|A102 : by Tony Garland |
While it is beyond the scope of our question-and-answer format to plumb the full meaning of the terms spirit and truth, we can look at their basic meanings in order to gain a better understanding concerning Jesus' statement to the Samaritan woman at the well:
God is Spirit, and those who worship Him must worship in spirit and truth. (John 4:24, NKJV)
Truth, (ἀληθείᾳ [alētheia]) describes reality—the way things actually are. Truth is used to describe those things which have certainty, "the real state of affairs, especially as divinely disclosed" (Rom. 1:18).
Spirit (πνεύμα [pneuma]) conveys several meanings in the Bible, including: 1) physical breath, life, or wind; 2) the immaterial life-force given to all mankind by God; 3) the third person of the Trinity (the Holy Spirit).
In John 4:23-24, where spirit and truth are combined, the point Jesus is making is that God must be worshiped in both spirit and truth.
Spirit is mentioned because those who worship God must be "born again" or "born from above" and recipients of God's Holy Spirit—which baptizes them into the Body of Christ (1Cor. 12:13). Only born-again people can truly worship God because the Bible indicates that before one is "born of God," one is spiritually unresponsive—unable to truly perceive or respond to God (Ps. 14:2-3; Isa. 64:6-7; Rom. 3:10-11). This is why regeneration is considered to be a "birth" since prior to that time we have no spiritual life (John 3:3-7).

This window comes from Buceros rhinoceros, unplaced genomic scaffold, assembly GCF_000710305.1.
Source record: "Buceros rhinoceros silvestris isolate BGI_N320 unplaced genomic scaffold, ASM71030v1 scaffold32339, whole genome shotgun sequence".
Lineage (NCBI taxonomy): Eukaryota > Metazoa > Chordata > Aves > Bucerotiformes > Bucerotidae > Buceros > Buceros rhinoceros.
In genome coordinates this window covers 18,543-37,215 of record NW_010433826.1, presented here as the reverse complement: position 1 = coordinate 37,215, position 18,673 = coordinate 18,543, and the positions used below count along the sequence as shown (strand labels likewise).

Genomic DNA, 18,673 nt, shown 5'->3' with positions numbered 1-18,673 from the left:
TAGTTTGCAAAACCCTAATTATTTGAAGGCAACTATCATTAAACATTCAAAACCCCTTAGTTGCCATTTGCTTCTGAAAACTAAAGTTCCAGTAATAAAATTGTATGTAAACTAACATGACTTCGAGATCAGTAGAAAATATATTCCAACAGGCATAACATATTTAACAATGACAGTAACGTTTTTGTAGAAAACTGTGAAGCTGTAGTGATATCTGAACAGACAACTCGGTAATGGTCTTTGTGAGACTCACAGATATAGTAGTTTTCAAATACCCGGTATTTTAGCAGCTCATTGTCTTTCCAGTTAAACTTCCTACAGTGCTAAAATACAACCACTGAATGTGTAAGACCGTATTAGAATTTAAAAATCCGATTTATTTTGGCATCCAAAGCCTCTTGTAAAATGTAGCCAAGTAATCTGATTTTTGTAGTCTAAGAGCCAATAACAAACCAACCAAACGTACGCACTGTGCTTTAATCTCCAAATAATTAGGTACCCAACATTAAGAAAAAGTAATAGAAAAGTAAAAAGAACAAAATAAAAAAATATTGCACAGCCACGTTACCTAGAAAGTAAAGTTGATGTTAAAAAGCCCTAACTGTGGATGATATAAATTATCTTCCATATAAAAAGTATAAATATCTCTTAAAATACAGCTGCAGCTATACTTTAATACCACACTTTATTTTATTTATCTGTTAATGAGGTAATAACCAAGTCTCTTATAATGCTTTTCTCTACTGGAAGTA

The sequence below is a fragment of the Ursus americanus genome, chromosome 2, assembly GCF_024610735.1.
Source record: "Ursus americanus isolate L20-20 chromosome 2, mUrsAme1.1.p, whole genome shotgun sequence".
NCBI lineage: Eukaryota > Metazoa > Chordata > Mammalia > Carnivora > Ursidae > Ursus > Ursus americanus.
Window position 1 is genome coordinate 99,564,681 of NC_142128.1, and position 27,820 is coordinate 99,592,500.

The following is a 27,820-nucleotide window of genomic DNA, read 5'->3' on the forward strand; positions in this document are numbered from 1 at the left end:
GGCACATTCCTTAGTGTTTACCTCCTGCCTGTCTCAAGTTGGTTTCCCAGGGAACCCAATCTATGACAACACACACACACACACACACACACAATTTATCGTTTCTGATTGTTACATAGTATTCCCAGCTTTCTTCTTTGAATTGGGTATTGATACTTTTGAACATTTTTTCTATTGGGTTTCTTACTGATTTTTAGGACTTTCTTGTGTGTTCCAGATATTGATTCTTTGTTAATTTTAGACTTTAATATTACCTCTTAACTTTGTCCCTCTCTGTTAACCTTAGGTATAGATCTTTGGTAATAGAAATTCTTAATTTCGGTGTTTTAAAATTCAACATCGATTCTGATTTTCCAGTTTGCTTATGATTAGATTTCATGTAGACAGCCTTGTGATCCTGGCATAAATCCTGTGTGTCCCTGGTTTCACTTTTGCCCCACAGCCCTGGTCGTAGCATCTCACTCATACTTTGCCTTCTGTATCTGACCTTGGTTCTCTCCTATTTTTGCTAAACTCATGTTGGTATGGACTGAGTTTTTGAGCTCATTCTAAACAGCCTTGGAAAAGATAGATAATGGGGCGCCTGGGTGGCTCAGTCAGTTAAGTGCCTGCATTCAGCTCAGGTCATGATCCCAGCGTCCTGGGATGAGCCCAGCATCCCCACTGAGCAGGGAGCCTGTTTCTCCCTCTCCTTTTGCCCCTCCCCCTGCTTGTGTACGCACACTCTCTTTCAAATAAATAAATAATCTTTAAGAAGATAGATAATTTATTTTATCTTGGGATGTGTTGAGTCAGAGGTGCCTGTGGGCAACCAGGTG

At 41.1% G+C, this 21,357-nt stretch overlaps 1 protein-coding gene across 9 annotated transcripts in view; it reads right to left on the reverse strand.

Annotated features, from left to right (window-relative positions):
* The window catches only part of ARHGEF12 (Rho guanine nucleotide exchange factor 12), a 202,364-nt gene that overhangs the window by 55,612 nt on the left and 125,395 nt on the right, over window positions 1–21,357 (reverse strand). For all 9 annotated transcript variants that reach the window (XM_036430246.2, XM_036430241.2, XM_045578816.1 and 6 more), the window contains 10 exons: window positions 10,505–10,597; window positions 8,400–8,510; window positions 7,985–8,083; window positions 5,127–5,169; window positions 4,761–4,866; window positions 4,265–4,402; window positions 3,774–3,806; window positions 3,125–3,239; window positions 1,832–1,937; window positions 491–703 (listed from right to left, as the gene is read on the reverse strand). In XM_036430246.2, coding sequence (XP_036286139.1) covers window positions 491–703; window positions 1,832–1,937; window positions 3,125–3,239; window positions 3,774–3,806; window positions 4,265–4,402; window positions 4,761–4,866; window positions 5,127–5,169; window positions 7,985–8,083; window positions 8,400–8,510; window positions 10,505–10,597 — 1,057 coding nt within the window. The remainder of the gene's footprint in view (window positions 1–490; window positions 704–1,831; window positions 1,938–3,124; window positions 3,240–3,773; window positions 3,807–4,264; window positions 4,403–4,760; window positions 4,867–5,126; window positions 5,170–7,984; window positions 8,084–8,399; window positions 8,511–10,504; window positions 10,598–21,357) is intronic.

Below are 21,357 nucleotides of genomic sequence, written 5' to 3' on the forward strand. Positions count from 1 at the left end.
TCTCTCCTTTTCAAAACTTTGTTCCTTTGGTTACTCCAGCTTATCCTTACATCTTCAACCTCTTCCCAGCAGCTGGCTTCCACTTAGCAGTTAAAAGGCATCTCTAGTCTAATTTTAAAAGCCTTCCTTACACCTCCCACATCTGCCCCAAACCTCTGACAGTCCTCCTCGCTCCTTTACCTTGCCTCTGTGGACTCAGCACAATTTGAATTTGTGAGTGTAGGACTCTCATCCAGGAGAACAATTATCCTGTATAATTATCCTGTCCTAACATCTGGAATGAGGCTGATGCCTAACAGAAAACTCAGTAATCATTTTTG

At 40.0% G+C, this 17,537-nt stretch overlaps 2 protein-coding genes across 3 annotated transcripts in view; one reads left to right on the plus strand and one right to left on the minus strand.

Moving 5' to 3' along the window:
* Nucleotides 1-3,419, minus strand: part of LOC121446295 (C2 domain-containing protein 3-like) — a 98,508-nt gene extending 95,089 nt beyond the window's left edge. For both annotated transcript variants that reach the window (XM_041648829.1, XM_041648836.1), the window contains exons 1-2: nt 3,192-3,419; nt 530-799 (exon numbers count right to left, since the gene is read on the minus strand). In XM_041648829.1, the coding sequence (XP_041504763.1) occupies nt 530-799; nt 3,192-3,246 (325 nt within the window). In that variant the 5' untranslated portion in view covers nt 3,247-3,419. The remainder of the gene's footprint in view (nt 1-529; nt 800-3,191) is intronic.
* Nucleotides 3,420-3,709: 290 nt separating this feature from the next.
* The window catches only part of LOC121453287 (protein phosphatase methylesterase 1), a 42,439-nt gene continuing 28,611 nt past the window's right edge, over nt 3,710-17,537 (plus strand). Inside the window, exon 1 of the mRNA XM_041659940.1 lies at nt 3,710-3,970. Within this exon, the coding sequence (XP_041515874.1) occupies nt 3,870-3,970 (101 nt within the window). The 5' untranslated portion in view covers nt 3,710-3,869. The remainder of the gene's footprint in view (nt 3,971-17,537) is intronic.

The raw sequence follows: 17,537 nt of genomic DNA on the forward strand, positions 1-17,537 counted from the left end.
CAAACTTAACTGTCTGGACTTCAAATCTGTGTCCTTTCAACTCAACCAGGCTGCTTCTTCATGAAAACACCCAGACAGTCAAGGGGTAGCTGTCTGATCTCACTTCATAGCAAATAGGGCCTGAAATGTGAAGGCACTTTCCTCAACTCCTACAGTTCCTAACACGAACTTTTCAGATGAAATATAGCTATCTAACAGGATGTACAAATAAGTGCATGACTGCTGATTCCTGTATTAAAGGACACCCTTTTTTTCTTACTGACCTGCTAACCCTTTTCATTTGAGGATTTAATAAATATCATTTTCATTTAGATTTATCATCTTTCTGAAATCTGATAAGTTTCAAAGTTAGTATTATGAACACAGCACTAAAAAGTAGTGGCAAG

Truth is mentioned because having God's Spirit, but failing to submit to the revealed truth from God (the Bible, John 8:31-32) will cause unacceptable and false worship based on an incorrect notion of God and what He desires and requires from those who would please Him. At the same time, having truth, but without being spiritually alive—born of God—makes it impossible to worship. One can also argue that perceiving truth correctly is impossible without having been born again—as numerous passages make clear the impossibility of unregenerate people to understand God's revelation (Mat. 13:11-13; John 8:43; 1Cor. 2:14; 2Cor. 3:16).
So spirit without truth is in error and cannot please God. It may be of "a spirit," but it cannot be the work of the "Spirit of Truth" — the Holy Spirit (John 14:17; 15:26) and therefore cannot please God. At the same time, a mere knowledge of the truth (objective facts) without spiritual revelation provided by the Holy Spirit cannot respond to God in true worship. As James observes:
You believe that there is one God. You do well. Even the demons believe—and tremble! (Jas. 2:19, NKJV)
The demons know the truth, but they are not "born of the Spirit" and therefore cannot respond appropriately or worship God. Both spirit and truth are required.
Numerous errors in Church history can be attributed to a failure to understand the need for both elements in true worship which glorifies and pleases God.